To crystallize the idea, let us look at an example through an ETH-DAI pool, i.e., ETH is the base asset, and DAI is the quote asset. Imagine an LP supplies the base asset to the pool at a one-tick range above the spot price. As long as the spot price stays below the tick, the position will comprise 100% of the base asset, but immediately when the spot price exceeds the range, the base asset will be fully swapped against the quote asset. This replicates a covered call payoff on the base asset.
In contrast, if an LP supplies the quote asset at a one-tick range, the position will comprise 100% of the quote asset when the spot price is above the range. When the spot price decreases below the chosen tick, the quote asset is fully swapped against the base asset. This replicates a cash-secured put payoff on the base asset. It is noteworthy that Uniswap does not allow one-sided base asset liquidity to be provided at a range lower than the spot price because, as the spot price drops, the liquidity pool requires more of the quote asset instead of the base asset. The same logic prevents an LP from providing one-sided liquidity for the quote asset at a range above the spot price.
LP range order payoff functions, excluding trading fees, as the range's width decreases. Here, one-sided liquidity for ETH is provided
Since these payoffs are derived from liquidity pools through LP tokens, there are a few differences from traditional options.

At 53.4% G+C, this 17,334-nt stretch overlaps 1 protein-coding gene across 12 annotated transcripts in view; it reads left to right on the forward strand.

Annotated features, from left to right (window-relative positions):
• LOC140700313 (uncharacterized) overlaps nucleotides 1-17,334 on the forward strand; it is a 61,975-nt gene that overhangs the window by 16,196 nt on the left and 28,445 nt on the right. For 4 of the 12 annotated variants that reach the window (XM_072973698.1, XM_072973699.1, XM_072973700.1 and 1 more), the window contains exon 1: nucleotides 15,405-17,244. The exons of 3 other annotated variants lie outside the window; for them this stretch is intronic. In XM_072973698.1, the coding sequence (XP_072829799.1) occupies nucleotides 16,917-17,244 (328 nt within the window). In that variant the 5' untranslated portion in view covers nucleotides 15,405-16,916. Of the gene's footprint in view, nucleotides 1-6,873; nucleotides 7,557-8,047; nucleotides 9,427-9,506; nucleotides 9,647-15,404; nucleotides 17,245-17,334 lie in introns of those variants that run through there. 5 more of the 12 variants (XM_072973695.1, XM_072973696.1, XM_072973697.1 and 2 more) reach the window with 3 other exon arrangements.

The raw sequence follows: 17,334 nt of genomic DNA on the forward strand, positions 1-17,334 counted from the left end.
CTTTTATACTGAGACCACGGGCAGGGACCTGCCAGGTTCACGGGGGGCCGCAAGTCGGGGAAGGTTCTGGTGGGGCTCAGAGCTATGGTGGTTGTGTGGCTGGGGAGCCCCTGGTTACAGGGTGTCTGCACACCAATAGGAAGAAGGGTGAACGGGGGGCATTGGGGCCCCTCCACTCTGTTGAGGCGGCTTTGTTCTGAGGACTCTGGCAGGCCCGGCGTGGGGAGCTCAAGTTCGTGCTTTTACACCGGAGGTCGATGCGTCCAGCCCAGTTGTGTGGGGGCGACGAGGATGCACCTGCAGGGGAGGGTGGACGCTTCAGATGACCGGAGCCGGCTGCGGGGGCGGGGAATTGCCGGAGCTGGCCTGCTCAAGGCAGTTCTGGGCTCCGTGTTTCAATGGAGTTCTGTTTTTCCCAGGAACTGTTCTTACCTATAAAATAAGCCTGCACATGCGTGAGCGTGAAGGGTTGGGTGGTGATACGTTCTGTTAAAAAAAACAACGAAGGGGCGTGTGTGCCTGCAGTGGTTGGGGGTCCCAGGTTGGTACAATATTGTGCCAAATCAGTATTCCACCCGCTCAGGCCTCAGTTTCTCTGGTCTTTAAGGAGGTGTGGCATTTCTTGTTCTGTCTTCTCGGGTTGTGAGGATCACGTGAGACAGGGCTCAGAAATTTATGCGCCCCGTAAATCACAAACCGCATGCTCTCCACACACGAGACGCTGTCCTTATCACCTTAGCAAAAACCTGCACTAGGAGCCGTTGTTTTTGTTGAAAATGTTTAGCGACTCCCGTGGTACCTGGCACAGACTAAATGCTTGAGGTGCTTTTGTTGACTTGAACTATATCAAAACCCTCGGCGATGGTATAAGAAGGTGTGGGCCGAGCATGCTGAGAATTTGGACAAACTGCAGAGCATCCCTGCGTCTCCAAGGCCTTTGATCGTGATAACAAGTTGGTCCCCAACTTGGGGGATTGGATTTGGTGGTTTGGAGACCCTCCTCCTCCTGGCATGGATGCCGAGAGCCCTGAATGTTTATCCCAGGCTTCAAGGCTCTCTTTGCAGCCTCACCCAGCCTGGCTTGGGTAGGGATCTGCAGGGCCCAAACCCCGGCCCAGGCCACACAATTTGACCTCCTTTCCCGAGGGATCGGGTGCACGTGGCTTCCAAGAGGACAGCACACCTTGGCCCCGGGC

Firstly, the options have no expiration dates, and the underlying assets are automatically converted by trading activity.
Secondly, the price of a conventional option, and thus the premiums a seller receives, can be derived using the Black–Scholes model.
In short, the price depends on the current spot price, the time to expiration, and the IV. In contrast, a Uniswap LP receives trading fees from the underlying liquidity pool.
These fees can be related to option premiums.
As stated earlier, LPs generate fees when the spot price moves into the range that they have chosen. When the range’s width is a single tick, it can be assumed that the price will not dwell in the single-tick range for long, and therefore, premiums are effectively based on two factors:
The number of times the price crosses the single tick
and the underlying pool’s fee rate.
Premiums earned on an LP covered call position with a single-tick range at $2,500
Put differently, there is no upper limit on the amount of premium one can collect through a Uniswap v3 LP position.
As such, all Black–Scholes models break down since the concept of expiration does not exist.
Panoptic joins the battle
To summarize, providing liquidity into a Uniswap v3 pool is akin to shorting an option.
Reversing the liquidity position creates a theoretical long-option payoff. However, implementing a structure that permits lending from an LP position is not feasible since each Uniswap position is unique and non-fungible.
This is where Panoptic comes in.
The protocol enables the creation of option-like payoffs by moving liquidity between ecosystem participants while collecting a commission fee for facilitating the transactions. If a token pair has a Uniswap v3 pool, Panoptic can create an options market on that pair. This starkly contrasts with CEXs and previous options protocols, which currently only offer options on a handful of whitelisted token pairs.
The mechanisms deployed by Panoptic naturally solve many of the issues that other DeFi option facilitators have struggled with. Pricing options correctly and efficiently has been challenging for many on-chain CLOBs and option AMMs, while DOVs suffer from misaligned incentives between off-chain market makers and vault depositors.